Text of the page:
Geographical proximity and circulation of knowledge through inter-firm cooperation
AbstractThe production of scientific and technological innovations has become essential for many firms, but the latter are seldom in possession of all the knowledge needed for this activity because of the increasing complexity of knowledge bases or because R&D departments are too small. As they do not possess internally all the skills they need, firms wishing to innovate have recourse to external sources, such as cooperation with other firms or public organizations of research. However, acquiring external knowledge is not sufficient; one must also be able to use it in a specific process of production, to transform it into organizational routines, because it is important not only to integrate this knowledge, but ideally to use it to produce new knowledge. This process of creation, re-creation or imitation of new resources not only necessitates several technical and organizational adaptations, but also requires frequent relations of cooperation and partnership. The integration of new knowledge cannot be done in one go, but progressively during the course of the innovation projects, which implies that relations be sustained for a period of time. But the interests of the participants to this interactive process, as well as their opinions concerning technical issues sometimes vary or diverge. This is why co-operations are also sources of tensions and conflicts that jeopardize the adaptation of knowledge produced somewhere else to the context of the firm or even completely hinder the innovation process. In this paper, we try to provide some answers to the following question: What is the role played by geographical and organized proximities in the context of these external acquisitions of knowledge? In other words, can they help reduce the intensity of conflicts and thus facilitate the interactive process of innovations? First, we present shortcomings of innovation theory and works on spillovers claiming the importance of geographical proximity for circulation of knowledge without considering organizational prerequisites to reach this impact. Having explained the relevance of permanent as well as temporary geographical proximity, we will then turn to a discussion of conflicts between cooperators within innovation processes from a theoretical as well as an empirical perspective. The empirical study is based on a case study of French biotechnology firms and will serve to prove our hypothesis that temporary geographical proximity play an important role in preventing and resolving conflicts between innovators.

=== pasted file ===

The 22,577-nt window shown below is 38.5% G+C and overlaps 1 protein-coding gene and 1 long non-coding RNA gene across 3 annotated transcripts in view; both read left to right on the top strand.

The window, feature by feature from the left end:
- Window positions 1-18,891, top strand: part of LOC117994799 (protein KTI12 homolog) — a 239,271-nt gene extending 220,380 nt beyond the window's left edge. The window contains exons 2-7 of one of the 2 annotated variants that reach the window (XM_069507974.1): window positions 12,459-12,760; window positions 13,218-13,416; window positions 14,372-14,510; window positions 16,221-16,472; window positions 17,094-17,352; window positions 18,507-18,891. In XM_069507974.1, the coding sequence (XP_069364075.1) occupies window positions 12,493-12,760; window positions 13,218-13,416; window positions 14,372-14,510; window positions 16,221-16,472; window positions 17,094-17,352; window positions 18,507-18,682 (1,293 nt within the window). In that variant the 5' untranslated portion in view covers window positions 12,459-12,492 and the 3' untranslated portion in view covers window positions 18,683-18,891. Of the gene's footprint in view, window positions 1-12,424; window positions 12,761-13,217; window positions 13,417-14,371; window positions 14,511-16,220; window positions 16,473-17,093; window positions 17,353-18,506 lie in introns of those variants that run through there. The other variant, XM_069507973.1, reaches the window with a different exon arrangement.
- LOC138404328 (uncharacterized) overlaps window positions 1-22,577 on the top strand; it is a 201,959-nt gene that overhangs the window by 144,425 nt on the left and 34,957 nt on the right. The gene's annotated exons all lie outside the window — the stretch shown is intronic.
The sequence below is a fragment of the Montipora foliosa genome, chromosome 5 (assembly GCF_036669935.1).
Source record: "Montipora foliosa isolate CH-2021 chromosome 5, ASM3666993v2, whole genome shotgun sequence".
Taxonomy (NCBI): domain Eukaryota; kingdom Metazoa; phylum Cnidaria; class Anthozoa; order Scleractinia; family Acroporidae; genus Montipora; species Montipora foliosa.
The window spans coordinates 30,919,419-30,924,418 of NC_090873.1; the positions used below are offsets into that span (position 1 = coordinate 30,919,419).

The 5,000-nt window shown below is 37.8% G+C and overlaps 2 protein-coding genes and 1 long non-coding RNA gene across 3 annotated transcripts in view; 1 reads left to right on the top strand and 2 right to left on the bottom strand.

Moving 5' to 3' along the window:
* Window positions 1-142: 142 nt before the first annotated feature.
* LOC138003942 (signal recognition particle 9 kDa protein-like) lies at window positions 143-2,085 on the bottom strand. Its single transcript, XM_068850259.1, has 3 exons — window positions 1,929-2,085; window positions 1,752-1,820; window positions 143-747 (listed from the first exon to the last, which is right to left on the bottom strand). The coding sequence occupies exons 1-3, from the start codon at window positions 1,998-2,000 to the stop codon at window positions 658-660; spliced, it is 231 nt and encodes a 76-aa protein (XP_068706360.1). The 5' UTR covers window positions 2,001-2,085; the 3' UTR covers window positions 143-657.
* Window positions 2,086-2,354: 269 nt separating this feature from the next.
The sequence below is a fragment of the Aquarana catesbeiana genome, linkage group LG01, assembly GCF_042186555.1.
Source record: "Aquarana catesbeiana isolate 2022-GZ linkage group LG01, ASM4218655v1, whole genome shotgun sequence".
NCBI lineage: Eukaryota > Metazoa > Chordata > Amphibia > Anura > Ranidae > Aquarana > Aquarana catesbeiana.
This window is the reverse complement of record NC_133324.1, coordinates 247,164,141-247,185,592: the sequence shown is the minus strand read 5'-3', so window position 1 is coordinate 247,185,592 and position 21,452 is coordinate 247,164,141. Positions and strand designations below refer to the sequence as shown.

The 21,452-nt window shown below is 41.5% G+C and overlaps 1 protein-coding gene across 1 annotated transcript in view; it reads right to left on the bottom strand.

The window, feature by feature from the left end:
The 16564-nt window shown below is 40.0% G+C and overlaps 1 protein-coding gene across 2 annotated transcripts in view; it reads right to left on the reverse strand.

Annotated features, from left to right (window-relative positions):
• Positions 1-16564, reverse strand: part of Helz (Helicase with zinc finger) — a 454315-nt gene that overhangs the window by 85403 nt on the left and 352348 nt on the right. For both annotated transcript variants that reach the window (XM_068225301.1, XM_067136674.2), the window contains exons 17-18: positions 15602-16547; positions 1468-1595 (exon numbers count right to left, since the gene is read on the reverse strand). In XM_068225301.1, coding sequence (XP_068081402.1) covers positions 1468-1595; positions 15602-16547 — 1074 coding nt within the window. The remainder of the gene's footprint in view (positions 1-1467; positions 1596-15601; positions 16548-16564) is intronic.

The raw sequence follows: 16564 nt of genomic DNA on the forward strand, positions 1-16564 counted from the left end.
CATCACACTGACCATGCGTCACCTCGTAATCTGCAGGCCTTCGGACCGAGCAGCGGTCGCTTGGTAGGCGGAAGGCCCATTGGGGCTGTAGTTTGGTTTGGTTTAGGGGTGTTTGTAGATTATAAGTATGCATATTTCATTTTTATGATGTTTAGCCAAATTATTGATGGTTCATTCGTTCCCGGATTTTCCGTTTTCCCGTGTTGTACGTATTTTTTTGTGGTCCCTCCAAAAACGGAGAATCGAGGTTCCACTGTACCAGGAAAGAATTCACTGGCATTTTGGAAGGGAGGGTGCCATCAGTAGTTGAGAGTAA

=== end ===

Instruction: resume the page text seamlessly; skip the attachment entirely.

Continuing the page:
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This paper has been announced in the following NEP Reports:
- NEP-ALL-2005-09-14 (All new papers)
- NEP-GEO-2005-11-21 (Economic Geography)
- NEP-INO-2005-11-10 (Innovation)
- NEP-SOC-2005-11-11 (Social Norms & Social Capital)
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